The early development doctrine after World War II conceived economic growth at all costs as the key to improving people’s incomes and living conditions. This notion has dominated the global development agenda since then, positioning economic growth as the ultimate yardstick of progress. UNDP’s recent Integrated SDG Insights Reports revealed that also today, most governments consider job creation and economic growth the main drivers to achieve the SDGs. However, the recent trajectories of socioeconomic progress, rather fragile in the face of severe, intertwined crises and environmental decay underscore the need for a more nuanced approach to sustainable development. Today’s challenges demand a rethinking of our approach to development. Economic growth, while essential, is not a silver bullet—at least not the traditional growth we know. To build a truly sustainable and fair world, as envisioned by the SDGs, our approach must be multifaceted, integrating economic, social protection, and environmental policies effectively.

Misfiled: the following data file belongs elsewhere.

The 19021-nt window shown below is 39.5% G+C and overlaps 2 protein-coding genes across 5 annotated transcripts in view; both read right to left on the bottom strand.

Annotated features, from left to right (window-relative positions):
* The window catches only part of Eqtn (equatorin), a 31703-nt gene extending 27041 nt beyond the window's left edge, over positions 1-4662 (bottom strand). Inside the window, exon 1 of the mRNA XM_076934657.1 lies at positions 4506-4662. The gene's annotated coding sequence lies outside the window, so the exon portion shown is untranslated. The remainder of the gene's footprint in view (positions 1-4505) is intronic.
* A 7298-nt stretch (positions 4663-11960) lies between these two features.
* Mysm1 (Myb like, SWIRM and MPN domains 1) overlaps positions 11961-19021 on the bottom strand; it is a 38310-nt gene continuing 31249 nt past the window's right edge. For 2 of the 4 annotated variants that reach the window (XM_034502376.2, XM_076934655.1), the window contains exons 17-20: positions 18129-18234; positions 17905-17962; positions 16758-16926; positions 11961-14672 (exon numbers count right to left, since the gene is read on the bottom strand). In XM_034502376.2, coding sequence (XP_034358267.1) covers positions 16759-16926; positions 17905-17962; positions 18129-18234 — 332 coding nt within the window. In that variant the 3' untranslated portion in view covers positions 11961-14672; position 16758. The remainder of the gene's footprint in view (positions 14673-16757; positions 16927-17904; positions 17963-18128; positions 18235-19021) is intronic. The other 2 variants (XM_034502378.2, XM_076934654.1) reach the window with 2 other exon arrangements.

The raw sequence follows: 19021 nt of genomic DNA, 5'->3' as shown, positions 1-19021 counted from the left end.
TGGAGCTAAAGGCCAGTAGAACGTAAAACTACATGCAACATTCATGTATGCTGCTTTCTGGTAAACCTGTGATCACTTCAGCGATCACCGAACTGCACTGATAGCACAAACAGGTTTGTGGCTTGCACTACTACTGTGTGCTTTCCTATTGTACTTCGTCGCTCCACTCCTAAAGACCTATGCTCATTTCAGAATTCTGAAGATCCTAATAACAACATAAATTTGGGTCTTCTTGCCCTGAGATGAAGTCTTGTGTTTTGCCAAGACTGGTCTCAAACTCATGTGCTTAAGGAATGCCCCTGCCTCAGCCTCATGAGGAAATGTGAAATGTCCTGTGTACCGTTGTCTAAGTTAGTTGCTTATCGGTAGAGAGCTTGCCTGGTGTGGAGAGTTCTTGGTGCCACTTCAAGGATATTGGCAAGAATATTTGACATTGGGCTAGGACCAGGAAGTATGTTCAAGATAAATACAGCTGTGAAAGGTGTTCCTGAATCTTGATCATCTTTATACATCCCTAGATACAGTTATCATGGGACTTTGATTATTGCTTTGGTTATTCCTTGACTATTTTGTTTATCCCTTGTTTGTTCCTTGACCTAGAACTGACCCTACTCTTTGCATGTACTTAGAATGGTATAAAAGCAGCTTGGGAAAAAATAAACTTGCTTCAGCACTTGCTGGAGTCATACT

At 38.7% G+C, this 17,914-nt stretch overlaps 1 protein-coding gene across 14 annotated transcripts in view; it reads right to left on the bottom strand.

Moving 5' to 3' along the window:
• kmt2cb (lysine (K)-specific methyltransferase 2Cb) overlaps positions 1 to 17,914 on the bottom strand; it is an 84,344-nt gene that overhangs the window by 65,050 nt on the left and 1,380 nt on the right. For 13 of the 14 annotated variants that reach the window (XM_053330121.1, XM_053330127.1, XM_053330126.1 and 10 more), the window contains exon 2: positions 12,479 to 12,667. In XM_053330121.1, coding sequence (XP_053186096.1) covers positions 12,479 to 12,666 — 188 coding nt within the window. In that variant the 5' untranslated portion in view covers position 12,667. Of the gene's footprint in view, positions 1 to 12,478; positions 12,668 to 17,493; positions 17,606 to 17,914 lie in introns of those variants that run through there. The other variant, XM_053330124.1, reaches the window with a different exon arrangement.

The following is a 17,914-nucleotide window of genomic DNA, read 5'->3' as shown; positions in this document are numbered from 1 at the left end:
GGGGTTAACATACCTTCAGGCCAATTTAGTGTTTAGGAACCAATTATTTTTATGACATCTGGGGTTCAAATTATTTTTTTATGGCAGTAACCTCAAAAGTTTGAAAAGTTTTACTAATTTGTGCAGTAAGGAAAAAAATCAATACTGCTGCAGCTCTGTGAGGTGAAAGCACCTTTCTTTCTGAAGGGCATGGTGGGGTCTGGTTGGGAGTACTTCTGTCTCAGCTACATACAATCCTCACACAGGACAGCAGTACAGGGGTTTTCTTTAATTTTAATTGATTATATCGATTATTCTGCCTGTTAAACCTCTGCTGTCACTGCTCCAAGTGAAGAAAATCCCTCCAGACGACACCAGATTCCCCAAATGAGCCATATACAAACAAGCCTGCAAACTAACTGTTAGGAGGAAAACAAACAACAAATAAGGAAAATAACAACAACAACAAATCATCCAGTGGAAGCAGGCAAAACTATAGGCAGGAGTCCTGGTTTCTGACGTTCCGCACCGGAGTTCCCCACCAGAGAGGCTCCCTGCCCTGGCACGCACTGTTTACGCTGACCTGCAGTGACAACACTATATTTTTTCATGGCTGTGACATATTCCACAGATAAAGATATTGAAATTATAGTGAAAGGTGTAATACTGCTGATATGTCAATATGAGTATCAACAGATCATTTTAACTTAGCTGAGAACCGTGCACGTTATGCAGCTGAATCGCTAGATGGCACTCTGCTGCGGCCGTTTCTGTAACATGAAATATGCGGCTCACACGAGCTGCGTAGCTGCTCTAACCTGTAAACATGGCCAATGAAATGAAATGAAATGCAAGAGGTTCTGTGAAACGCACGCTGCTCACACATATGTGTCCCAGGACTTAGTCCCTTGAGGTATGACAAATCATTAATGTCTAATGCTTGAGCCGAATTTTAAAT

The projected poverty headcounts for the period under analysis are based on binned distributions ($0.10-bins) of per capita income or consumption (2017 PPP) in 2019 reconstructed from the World Bank’s Poverty and Inequality Platform through the pip: Stata Module (version 0.9.5); GDP growth rates computed from the IMF, World Economic Outlook (WEO) Database (April 2023); and population growth rates computed from the United Nations, World Population Prospects 2022. First, we project forward the distribution to 2020 by applying the country’s GDP per capita growth rate between 2019 and 2020 (WEO April 2023) to each country’s bin, with a pass-through rate of 85%. Fifty-two countries collected household surveys in 2020 and had an actual survey in 2019. Based on these, the incidence of growth by quintile (2019-2020) in these countries is extrapolated to the remaining countries (depending on the region), and hence, the global distribution in 2020 accounts for the distributional change induced by the pandemic. The poverty estimates for 2021-2023 are then computed by projecting forward the distribution of income or consumption in 2020 using the WEO forecasts of April 2023 for GDP per capita. From 2020, the projection is distribution-neutral with a pass-through rate of 85%. For the indicator on carbon emissions, the computations are based on GDP data from the IMF World Economic Outlook (WEO) Database (April 2023), and on fossil CO2 emissions by country in 2021 from Friedlingstein et al. (2022). “Global Carbon Budget 2022.” Earth System Science Data, 14: 4811-4900, and EDGAR 2023 (JRC and IEA). The projection of fossil CO2 emissions for the period 2022-2023 is based on the countries’ average annual growth rate of emissions during the decade 2009-2019.